Prince Philip ‘driving force’ behind project branded ‘self-inflicted wound’ for royals

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Prince Philip has been an enthusiastic advocate for the ‘Royal Family’, the 90-minute documentary filmed throughout 1969 which shows the royals carrying out their work as well as very mundane tasks. This film was received extremely well by the public, with the BBC estimating approximately 350 million people watched it around the world.

However, only a few years after it first aired, it disappeared from the screens by the order of the Queen.

Former royal correspondent Richard Kay recalled the huge success of the film when it first aired and how the Duke of Edinburgh was key in its creation.

Appearing on MailPlus’ Palace Confidential, he said: “The film, simply called Royal Family, came out in 1969, and it was nothing short of an absolute sensation when it came out, something like 31 million people in Britain watched it and they were absolutely gripped by it.

“It showed us an intimate portrait of the Royal Family.

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“Prince Philip in particular was the driving force behind this.

“He had been in this long-running debate with the then-Labour Government that the royals were underfunded, he complained on American television and caused a big storm at the time.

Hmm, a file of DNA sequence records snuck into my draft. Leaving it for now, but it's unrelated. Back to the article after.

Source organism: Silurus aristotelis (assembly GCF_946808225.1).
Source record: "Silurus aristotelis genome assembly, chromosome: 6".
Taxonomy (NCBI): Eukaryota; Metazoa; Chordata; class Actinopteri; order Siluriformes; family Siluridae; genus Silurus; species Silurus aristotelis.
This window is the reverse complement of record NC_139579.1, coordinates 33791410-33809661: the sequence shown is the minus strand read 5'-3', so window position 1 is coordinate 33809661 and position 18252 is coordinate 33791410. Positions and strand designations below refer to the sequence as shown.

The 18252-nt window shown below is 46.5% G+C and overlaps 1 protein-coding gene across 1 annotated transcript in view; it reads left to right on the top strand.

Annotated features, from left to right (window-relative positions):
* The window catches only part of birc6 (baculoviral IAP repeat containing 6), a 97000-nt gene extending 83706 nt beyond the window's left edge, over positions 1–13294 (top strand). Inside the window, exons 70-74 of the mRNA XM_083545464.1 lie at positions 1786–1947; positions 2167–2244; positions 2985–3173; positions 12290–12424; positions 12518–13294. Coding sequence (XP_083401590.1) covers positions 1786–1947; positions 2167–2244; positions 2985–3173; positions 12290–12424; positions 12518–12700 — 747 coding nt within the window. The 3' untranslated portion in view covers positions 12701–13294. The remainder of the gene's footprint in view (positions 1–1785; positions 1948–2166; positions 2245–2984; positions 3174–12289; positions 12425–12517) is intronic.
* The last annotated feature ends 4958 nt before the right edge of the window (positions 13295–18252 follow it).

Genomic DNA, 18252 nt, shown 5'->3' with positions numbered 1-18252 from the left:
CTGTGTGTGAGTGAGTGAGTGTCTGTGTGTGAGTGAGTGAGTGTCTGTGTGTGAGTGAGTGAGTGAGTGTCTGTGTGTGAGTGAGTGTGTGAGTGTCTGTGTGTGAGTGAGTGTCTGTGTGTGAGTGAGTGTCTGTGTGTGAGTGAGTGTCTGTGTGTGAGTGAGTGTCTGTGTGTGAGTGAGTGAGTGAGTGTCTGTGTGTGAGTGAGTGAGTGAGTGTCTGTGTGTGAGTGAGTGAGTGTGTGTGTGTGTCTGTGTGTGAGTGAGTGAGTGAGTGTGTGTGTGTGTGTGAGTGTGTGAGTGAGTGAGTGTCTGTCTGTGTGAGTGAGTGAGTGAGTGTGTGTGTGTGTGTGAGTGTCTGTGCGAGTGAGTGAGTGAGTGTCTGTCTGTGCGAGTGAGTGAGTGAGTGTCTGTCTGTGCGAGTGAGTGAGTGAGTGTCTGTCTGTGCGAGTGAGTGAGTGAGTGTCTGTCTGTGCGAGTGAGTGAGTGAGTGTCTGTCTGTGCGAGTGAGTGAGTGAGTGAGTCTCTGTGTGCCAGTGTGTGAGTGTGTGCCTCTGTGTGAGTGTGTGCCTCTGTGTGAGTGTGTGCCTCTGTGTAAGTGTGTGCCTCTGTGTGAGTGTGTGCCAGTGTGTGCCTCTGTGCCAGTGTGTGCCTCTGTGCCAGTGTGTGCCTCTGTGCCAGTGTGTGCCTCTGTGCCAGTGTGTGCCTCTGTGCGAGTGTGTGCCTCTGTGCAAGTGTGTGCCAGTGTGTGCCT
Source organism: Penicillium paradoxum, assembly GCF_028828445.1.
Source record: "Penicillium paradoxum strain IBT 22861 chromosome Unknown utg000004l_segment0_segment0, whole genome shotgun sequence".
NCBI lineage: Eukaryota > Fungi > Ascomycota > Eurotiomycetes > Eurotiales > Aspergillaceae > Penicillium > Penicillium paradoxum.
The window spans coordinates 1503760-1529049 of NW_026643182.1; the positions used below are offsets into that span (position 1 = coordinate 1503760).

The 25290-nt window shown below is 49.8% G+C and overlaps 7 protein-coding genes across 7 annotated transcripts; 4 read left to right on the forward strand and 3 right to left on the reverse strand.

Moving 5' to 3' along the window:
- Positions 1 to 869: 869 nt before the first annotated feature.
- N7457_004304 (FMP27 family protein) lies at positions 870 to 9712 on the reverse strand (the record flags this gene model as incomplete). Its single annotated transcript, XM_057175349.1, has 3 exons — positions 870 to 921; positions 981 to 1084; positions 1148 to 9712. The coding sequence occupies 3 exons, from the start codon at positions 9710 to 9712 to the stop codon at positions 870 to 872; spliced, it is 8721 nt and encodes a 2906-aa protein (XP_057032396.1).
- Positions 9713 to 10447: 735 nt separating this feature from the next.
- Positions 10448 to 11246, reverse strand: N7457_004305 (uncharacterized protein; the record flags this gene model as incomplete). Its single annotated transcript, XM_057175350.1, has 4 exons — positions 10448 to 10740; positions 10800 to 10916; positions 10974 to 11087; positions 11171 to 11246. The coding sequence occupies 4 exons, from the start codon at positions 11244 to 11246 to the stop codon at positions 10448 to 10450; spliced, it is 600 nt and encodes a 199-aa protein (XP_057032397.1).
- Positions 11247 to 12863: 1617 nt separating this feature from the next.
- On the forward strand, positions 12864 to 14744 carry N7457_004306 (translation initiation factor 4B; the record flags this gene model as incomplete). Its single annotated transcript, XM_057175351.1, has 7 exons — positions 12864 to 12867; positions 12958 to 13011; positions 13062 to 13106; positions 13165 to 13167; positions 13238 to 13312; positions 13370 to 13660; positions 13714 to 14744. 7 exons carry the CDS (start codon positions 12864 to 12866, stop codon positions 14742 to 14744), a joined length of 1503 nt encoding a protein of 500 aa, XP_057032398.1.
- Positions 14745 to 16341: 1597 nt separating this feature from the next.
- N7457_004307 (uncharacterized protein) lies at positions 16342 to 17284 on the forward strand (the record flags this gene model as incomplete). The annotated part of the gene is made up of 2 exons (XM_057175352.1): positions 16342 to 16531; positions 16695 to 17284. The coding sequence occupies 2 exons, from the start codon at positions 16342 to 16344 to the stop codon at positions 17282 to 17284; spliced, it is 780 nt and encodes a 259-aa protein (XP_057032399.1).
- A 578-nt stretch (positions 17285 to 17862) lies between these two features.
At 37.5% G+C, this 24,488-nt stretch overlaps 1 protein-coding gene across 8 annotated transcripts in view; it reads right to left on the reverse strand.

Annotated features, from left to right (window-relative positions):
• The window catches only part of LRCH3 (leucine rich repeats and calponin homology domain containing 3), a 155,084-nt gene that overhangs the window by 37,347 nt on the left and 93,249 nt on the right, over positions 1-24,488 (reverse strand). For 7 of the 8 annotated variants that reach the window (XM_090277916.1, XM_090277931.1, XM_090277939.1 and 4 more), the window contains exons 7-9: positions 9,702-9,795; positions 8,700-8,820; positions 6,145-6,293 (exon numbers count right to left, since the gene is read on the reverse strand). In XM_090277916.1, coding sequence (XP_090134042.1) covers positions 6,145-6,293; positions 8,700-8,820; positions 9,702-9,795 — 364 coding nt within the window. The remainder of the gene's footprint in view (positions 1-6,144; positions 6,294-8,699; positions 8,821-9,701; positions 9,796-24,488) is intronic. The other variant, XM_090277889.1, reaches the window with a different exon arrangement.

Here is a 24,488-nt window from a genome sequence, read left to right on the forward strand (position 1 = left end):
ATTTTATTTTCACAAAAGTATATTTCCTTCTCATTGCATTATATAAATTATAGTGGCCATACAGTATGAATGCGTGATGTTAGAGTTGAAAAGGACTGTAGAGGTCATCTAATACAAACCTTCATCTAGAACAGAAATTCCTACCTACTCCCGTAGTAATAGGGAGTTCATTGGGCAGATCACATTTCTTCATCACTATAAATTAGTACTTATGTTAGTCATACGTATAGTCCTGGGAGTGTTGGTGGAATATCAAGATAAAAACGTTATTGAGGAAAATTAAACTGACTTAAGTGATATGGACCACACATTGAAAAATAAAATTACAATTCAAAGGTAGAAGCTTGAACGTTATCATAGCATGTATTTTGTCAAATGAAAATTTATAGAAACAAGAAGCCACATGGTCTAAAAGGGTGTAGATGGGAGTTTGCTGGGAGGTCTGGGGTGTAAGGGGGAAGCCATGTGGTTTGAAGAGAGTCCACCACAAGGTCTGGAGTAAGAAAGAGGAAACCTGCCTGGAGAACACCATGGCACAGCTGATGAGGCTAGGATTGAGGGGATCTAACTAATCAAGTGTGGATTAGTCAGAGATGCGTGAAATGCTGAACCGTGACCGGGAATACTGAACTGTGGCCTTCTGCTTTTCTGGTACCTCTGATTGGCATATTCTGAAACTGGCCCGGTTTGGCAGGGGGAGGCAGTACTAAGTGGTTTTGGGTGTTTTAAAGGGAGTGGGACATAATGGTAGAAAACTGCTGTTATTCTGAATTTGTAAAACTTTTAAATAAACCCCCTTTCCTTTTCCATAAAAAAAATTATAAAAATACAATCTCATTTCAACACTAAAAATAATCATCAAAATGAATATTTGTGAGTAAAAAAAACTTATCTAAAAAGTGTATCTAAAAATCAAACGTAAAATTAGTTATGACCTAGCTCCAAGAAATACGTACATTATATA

“And this was kind of his way of getting revenge – ‘well if they are not going to accept that we are value for money, damn it we are going to show the public that we are’.

“But what it is chiefly remembered for, I think, are the intimate family snapshot sitting around the dining table gossiping, Christmas tree decorating, young Edward and Andrew having a snow ball fight.”

However, showing prominent members of the Royal Family in their everyday’s life led many members of the public to “want more”, Mr Kay noted.

And this sparked the concern among the royal aides at the time the documentary could harm the Royal Family more than it was benefitting from it.

Mr Kay continued: “I mean the public just loved it and they wanted more.

“I remember a lot of commentators at the time saying well, we have seen them eating their meals, we now want to look into their kitchen cupboards.

“There was an argument that it had somehow opened the bottle and that it was going to be very hard to stuff the genie back into it.

“Certainly a lot of advisers around the Royal Family have always grumbled that this was a self-inflicted wound, had they not made that movie then things could have turned out differently.

“I think that’s slightly naive, but it is an argument.

“I would say the Queen comes across as an incredibly dynamic and lively person, she was a young woman on top of her game in 1969, she was very fast with her views and her opinions and very decisive.

“I think the resistance in particular from the Queen was about having those family moments on screen.

“And that’s why when she agreed to that proposal she made it absolutely clear that if she didn’t like it the film would never be broadcast.”

The fly-on-the-wall documentary last aired in the early 1970s before the Queen demanded it to be locked up and never shown again.

However, after five decades, it resurfaced on YouTube in late January – only to be swiftly removed by the BBC a few days later.

Among those who criticised the decision to carry out a documentary on the royals, there was Princess Anne.

The Princess Royal lashed out at it saying: “I never liked the idea of Royal Family, I thought it was a rotten idea.

“The attention which had been brought upon one ever since one was a child… you just didn’t need any more.”

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